Answer: It sort of depends on where you are. There’s a massive demand and not enough supply within the NHS at the moment, therefore you can see that as a driver for getting FCP roles out there that there’s just simply not enough GPs. Whilst that’s a reality, I think it’s a rather cynical way to look at this because the flip side is coming back to the point about being driven by Clinical Excellence and a model of care which as we’ve just seen from the other speakers, is exemplified by the best clinical outcomes. An MDT approach, which is rightly driven by outcome measures, strongly represented by patient reported outcomes, not just clinical outcomes demands the move towards MDT, and the financial implications will support that as well. In the majority of non-surgical management approaches I think it’s slightly variable around the country. You could argue in terms of the way that services are being commissioned, that is increasingly the rule rather than the exception.


Question 3: When will the framework be shared/complete?

Answer: All of that information and many other resources are going to be available through the faculty, sports and exercise medicine website. There’s going to be a defined area for diplomat members with a load of resources as well.

Keep watching in the next few months.


Question 4: How can we get people in senior roles?

Answer: It’s proving credibility and worth. I always see that as the natural consequence of good teamworking and more and more evidence of efficacy. There’s something about expectation and training leaders. Leadership isn’t something that happens just because you’ve got experience.

Versus arthritis has a very good programme of supporting leaders and developing leadership. It is not just experience, it’s looking at what makes a good leader and supporting them and it might come from within the different professions about leadership development programmes.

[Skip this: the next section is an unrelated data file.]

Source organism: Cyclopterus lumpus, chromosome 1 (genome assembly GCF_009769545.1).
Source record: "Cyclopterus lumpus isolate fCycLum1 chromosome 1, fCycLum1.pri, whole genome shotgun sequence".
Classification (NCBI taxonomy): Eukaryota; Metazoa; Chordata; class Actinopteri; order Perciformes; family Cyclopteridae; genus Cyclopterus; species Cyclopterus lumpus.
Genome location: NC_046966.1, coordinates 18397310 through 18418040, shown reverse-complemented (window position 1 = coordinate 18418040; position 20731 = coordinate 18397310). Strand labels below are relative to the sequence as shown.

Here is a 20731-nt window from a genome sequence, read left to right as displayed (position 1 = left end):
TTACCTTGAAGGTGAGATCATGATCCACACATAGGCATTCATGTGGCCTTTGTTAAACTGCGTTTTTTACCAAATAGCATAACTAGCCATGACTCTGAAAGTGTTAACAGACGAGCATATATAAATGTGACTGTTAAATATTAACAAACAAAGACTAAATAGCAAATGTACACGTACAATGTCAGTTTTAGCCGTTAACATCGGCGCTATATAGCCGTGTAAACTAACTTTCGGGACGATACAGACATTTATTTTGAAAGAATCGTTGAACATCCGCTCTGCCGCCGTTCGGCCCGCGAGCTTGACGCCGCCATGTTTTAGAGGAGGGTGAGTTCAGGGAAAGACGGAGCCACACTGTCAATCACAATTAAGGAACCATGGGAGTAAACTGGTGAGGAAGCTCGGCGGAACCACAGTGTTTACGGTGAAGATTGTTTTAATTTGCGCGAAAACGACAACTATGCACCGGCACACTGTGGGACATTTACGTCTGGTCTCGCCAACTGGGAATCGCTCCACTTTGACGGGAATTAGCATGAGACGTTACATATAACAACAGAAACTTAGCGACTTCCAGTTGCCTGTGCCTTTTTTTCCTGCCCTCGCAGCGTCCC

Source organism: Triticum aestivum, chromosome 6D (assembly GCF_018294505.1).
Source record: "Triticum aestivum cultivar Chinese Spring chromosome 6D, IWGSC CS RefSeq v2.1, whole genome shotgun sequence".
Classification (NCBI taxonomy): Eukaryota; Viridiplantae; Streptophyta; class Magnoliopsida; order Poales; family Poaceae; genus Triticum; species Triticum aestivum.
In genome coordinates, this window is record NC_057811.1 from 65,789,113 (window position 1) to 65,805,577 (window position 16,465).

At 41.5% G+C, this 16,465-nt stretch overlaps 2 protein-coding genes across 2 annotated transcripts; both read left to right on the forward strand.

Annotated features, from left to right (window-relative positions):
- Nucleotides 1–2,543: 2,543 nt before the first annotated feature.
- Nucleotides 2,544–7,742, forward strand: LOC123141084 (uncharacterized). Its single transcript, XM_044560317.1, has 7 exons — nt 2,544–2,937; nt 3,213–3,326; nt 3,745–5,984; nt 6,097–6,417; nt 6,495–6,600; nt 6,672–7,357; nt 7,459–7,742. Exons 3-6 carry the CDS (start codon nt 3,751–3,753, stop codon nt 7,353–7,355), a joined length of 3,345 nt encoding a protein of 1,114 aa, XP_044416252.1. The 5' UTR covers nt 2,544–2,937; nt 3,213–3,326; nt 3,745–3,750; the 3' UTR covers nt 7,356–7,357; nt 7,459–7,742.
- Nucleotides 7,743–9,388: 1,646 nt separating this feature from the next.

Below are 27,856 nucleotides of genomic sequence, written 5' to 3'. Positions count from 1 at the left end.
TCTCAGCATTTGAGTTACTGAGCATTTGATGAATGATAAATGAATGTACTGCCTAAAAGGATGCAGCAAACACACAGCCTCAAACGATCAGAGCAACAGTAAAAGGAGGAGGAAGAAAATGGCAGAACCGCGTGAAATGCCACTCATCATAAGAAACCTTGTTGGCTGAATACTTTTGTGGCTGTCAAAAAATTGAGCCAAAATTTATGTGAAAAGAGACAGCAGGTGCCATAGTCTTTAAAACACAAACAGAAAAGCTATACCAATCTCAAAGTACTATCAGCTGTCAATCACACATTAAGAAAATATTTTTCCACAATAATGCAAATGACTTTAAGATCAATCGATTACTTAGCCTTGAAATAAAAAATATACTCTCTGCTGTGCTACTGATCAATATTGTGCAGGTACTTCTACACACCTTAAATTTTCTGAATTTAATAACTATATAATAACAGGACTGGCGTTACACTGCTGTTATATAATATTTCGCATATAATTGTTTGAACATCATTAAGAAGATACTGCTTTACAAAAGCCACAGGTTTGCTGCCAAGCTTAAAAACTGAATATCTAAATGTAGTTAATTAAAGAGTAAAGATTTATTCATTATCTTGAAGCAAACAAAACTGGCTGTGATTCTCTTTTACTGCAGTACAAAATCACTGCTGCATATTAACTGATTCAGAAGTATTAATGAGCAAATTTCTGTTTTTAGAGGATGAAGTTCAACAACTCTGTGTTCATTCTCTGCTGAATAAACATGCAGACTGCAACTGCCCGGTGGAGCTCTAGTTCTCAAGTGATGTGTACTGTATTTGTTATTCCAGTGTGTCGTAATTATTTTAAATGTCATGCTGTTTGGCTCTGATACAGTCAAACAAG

Uzo Ehiogu, Associate Director of Clinical Excellence, MSKR

VIEW a video of talk


Question 1: Do rehabilitation physiotherapists need to be diagnosticians in MSK practice or should they just concern themselves with rehab?

Answer: A physiotherapist who had an interest in rehabilitation also needs to be a diagnostician as well, and that may or may not be controversial. To give you a practical example, 2 weeks ago in our rehabilitation gym, a patient is referred to us with bilateral tennis elbow. After a neurological examination it turns out that she has upper motor neuron signs. We’re not there to decide why she has them, but we should be able to screen for appropriate referral.

Patients walking in off the street will be referred to physiotherapists for musculoskeletal rehabilitation. In my mind it’s unsafe not to be able to be a diagnostician, to be able to essentially do a comprehensive orthopaedic evaluation. Beyond that orthopaedic evaluation, there are other skills around the evaluation of performance, muscle performance and functional performance that they also need as well, but I don’t think it’s appropriate for us not to be diagnosticians in the musculoskeletal orthopaedic realm.